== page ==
TIME's 25 Most Influential Americans

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It isn't surprising that Dilbert's fans respond in equally subversive ways. The strip is photocopied, pinned up, downloaded and faxed thousands of times daily. Adams receives a constant stream of e-mail suggestions from real life. "Throughout history, there have always been times when it's very clear that the managers have all the power and the workers have none," Adams says. "Through Dilbert, I would think the balance of power has slightly changed."

Rosie O'Donnell, cheerleader
Yes, there are loftier, more laudable show-business goals than becoming the Merv Griffin of one's generation, but thankfully Rosie O'Donnell, 35, was not consumed by more grandiose dreams. As a TV addict growing up in Commack, New York, she fell in love with the ingratiating style of talk-show hosts like Griffin and Mike Douglas. Rather than focus on her film career, the comedian last year decided to return daytime TV, then the unseemliest segment of popular culture, to a more civil time, when talk-show guests were appealing and unscarred, identified on air by name rather than transgression ("Slept with boyfriend's mechanic").

"I tried to make a show that an 8-year-old kid could watch with his mother and grandma that would entertain everyone," says O'Donnell, who is a single mom with an adopted son Parker, 18 months. And that she has done. Since its debut last summer, the Rosie O'Donnell Show, broadcast all over the country and contracted to run at least until the year 2001, has become the second-highest-rated daytime talk show on TV behind Oprah's. In Los Angeles, Rosie has even been known to beat the grande dame. But has Oprah ever managed to get Hillary Clinton to belt out a tune from Bye Bye Birdie? If Rosie has a formula, it is "Love thy neighbor to the right." And unlike Jay Leno, who also works overtime at being nice, Rosie has an unmatched gift for conveying reverence without ever seeming awkward.

She also has a gift for marketing. In October she handed out 200 Tickle Me Elmo dolls to members of her studio audience; the toy became the hottest commodity last Christmas. When Scope jokingly named her America's least kissable celebrity, she endorsed Listerine. Since March, Listerine has donated $1,000 to charity every time Rosie is bussed on air. Her children's foundation has chalked up more than $350,000.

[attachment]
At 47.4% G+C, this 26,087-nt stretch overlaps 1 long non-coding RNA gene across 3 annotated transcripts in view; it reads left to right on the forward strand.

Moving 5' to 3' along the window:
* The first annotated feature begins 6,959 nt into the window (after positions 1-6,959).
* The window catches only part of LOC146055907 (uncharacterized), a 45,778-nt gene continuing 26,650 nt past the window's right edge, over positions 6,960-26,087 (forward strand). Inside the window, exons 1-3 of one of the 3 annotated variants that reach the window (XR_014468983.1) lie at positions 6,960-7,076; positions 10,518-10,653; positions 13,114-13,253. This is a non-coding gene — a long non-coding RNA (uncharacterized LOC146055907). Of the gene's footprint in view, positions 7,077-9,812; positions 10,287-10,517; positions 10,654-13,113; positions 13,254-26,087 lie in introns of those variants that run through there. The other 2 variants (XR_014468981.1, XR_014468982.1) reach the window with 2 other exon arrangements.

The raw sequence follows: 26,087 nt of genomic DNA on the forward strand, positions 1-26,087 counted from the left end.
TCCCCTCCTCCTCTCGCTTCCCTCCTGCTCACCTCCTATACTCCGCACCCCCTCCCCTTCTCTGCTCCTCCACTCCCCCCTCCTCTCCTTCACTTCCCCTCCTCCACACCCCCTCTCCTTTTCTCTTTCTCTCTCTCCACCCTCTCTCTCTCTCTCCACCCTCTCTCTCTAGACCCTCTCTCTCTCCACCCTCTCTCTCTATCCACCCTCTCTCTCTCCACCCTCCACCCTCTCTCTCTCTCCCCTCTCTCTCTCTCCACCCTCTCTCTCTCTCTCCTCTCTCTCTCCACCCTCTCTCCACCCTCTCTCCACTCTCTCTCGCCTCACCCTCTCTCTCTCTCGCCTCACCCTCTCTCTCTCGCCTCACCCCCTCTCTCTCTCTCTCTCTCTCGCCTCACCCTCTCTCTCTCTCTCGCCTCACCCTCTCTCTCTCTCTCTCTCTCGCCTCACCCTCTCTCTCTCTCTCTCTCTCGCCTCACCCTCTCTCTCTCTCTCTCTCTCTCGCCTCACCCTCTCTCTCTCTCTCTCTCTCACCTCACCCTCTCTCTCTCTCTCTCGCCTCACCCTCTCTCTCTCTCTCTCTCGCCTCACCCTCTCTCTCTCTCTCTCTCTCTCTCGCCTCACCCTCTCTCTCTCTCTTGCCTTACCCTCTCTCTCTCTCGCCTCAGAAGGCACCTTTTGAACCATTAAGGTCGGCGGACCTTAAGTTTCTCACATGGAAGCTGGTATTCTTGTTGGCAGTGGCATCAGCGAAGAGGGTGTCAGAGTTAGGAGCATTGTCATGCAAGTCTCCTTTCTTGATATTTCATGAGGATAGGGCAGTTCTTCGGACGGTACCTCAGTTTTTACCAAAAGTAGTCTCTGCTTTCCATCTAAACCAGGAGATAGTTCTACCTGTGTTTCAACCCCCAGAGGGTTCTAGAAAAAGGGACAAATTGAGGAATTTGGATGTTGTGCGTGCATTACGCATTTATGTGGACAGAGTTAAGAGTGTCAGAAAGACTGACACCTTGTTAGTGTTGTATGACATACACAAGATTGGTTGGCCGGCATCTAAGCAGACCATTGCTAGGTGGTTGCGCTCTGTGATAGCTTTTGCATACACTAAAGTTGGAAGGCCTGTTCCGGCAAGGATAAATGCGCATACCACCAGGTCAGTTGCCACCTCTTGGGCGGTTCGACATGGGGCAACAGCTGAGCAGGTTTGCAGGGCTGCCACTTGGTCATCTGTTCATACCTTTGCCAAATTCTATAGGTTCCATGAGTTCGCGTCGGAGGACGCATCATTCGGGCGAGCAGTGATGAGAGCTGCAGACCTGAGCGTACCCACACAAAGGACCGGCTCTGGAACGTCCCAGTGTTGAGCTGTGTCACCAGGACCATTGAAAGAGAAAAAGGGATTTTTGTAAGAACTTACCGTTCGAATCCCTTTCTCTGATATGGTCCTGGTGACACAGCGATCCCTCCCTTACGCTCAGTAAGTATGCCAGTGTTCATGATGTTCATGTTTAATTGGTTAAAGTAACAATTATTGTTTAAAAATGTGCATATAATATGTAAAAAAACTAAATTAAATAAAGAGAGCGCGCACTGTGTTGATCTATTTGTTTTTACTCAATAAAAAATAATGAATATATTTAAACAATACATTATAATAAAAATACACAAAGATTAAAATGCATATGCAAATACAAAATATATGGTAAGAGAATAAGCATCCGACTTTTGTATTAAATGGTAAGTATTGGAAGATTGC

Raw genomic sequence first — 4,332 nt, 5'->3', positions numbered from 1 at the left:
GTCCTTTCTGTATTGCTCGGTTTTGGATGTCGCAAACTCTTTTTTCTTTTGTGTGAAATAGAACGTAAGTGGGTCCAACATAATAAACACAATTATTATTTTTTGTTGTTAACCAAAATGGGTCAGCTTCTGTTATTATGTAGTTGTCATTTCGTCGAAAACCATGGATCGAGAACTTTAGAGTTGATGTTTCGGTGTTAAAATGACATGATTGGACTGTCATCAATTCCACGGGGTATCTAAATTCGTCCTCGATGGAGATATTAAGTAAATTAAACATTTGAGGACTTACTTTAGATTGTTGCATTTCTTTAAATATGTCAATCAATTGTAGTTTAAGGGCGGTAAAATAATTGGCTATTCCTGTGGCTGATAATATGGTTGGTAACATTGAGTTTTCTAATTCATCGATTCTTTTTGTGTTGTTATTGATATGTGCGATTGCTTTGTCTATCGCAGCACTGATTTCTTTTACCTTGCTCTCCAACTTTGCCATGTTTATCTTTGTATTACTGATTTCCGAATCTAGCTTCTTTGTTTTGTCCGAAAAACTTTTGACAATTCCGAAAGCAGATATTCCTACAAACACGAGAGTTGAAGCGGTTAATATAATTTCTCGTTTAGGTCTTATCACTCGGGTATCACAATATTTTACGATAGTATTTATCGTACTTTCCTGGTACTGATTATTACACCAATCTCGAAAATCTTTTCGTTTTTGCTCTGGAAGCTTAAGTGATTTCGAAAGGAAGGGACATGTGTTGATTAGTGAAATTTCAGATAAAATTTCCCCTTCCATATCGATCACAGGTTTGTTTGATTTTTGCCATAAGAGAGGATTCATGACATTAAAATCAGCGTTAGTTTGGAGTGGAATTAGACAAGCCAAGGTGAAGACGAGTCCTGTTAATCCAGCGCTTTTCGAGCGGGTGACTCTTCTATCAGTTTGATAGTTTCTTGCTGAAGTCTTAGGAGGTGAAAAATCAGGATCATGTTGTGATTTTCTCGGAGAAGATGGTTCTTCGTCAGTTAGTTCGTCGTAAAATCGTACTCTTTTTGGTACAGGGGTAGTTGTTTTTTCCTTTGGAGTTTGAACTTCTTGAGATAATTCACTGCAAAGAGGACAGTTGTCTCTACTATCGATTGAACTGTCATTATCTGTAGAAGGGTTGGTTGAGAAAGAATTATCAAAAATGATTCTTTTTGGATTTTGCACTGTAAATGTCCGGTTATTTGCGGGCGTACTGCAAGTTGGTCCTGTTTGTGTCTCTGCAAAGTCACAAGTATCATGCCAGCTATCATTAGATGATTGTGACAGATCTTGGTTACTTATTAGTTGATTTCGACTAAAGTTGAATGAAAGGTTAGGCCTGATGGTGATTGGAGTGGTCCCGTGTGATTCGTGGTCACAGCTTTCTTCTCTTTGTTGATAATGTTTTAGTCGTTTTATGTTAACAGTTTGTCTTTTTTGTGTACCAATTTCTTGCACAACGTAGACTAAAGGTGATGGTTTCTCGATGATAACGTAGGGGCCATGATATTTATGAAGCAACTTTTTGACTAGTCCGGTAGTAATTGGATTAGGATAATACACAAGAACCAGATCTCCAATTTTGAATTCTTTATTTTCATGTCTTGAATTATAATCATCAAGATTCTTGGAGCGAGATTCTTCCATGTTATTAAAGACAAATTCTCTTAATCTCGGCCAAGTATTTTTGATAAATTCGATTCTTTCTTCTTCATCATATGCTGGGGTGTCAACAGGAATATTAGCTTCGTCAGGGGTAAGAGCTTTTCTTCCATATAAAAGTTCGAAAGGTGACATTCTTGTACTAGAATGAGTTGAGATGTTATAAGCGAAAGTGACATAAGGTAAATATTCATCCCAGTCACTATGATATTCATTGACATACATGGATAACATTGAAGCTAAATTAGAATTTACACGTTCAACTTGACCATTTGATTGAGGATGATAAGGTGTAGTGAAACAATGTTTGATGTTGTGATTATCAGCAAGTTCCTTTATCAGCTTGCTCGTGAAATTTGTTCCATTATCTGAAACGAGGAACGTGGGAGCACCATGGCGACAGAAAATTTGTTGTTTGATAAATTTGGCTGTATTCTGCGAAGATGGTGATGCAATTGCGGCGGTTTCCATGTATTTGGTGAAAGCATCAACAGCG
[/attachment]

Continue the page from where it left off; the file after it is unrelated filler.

Rosie hasn't killed off all the smutty talk shows just yet. But when was the last time anyone uttered the name Ricki Lake?

Andrew Weil, alternative-medicine guru
In the war-torn world of modern medicine, one of the most heated but overlooked battles has raged between advocates of traditional science and of alternative healing. Into the breach comes Andrew Weil, 55, a physician and author who is fast emerging as a family doctor to America. Only a physician who trained in medicine's mainstream could credibly question its methods. And Weil studied in the most mainstream place possible: Harvard Medical School.

While there, Weil conducted some of the earliest lab studies of marijuana and concluded that there are no bad plants, just inexperienced users. Later he traveled to South America to study medicinal flora. "Local healers were using these marvelous plants," he says, "and established medicine had never even heard of many of them."

Weil began preaching the word of alternative medicine (though downplaying his pot position of old). Now that word has been heard. Spontaneous Healing, published in 1995, has sold more than a million copies, and his latest book, 8 Weeks to Optimum Health, has become a best seller as well. Two PBS programs featuring Weil drew record audiences.

The extraordinary thing about Weil's medical gospel — a liturgy of nutrition and lifestyle tips — is its ordinariness. That has not stopped some doctors from arguing that woefully little science documents the value of much that he prescribes. Weil responds with an olive branch. "Mainstream medicine handles some things quite well — particularly emergencies," he says. "But when it comes to helping the body stay healthy, alternative methods are the way I go." For better or worse, many Americans are going with him.

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